Over the next few weeks we will be looking back on some Redskins greats for their heroics on the field as well as off of it. With 35 days until the start of training camp I looked back at the magnificent career of Bill Dudley.
Last year the Washington Redskins advanced to the playoffs for the first time since 2007 behind a high octane offense, an opportune defense and a special teams unit that did whatever task was presented to them.
Together the three units gelled over one common bond—refuse to quit no matter the odds.
Sure Robert Griffin III passed for 20 touchdowns, Alfred Morris set the franchise’s single season rushing record, and Kai Forbath nailed his first 17 attempts—but the trio couldn’t do what Hall of Famer Bill Dudley.
Dudley, like Sammy Baugh, did just about everything on the field during his nine-year career.
After a four-year career at the University of Virginia which included being voted a consensus All-American his senior year, Dudley was taken with the first pick in the 1942 NFL Draft by the Pittsburgh Steelers.
The former Caviler was a once in a lifetime product (and lone future Hall of Famer from that draft).
Unlike the Redskins, the Steelers struggled dating back to their establishment in 1933. Through the franchise’s first nine years, it had compiled a record of 25-71-6 and had failed to get a record above .500.
But that was before Dudley came to town.
In his first season with Pittsburgh, the franchise secured its first record above .500 (7-4) behind a top-five offense powered by the 1966 Hall of Fame inductee.
Not only did he record a league-high 696 rushing yards en route to MVP honors, but he had the most punt return yards, kick return yards, touches and finished in the top-10 in passing yards.
Despite the fact that Dudley had a very promising NFL career ahead of him, he entered the military hthe following year to serve our country during World War II.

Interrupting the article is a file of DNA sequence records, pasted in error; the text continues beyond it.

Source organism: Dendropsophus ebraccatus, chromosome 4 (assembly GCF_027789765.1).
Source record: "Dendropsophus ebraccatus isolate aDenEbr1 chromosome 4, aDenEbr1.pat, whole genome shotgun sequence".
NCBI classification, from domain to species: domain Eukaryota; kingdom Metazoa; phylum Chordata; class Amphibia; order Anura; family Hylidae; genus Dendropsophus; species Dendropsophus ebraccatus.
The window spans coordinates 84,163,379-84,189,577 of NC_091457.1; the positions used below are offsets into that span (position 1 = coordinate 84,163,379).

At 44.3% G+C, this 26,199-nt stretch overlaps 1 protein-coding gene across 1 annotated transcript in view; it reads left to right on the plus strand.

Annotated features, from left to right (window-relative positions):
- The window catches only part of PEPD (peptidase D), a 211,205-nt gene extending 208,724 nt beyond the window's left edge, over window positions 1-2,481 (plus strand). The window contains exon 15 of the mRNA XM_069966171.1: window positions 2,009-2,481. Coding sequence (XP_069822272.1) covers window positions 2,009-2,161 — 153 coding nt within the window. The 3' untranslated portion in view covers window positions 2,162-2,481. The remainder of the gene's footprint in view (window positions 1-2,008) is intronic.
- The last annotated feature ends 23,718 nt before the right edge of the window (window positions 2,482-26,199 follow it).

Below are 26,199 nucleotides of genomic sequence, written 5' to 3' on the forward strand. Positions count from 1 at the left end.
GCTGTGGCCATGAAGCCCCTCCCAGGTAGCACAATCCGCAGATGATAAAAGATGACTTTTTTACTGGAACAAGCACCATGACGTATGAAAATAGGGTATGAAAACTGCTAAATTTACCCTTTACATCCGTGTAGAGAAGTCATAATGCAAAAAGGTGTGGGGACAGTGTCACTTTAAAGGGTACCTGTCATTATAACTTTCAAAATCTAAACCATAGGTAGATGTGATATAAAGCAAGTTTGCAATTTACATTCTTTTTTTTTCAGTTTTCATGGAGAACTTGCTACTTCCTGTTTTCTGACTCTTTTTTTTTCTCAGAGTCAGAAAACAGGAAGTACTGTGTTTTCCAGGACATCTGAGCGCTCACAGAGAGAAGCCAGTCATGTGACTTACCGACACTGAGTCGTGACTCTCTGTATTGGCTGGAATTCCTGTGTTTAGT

After being overseas for the 1943 and 1944 seasons, Dudley returned before the start of the 1945. Like he did during his rookie campaign, the tailback led the league in rushing.
In 1946, after a trade with the Detroit Lions, Dudley experienced the same situation he stepped into when he was drafted—to a franchise that struggled to stay relevant.
While Dudley had clearly had the early track record to be one of the greatest backs in league history if given the carries, the Lions had different plans for him.
Playing on the defensive side of the pigskin.
While Dudley once again proved his status as one of the best to ever step onto the field (he recorded a league-high 10 interceptions), the rest of the team failed to help the Lions become a playoff contender.
That’s when the Redskins swooped in and made one of the greatest trades in franchise history.
Dudley was still one of the best players in the league when the burgundy and gold acquired him, but the UVA product hadn’t been to the Pro Bowl since his rookie season.
A great player who couldn’t find any luck in getting back to the Pro Bowl—that seemed to be the bill on him.
That went out the window, though, when he came to our Nation’s Capital to finish his career.
In his first two seasons here, Dudley became a one man show. He would score a touchdown and then cap off his work by kicking the extra point, but after once again being left out of the postseason and his age creeping close to 40, Dudley decided to announce his retirement following the 1953 season.
While he only spent a third of his career with the Redskins, the Virginia native admitted that playing for his hometown team was unmatched stating that is was “a dream come true” to wear a burgundy and gold uniform.
In 1966 Dudley was one of eight men selected into the Pro Football Hall of Fame.
Despite the fact that he only spent three years here, he is one of the 80 Greatest Redskins.
A truly amazing honor.
Hail to the Redskins!
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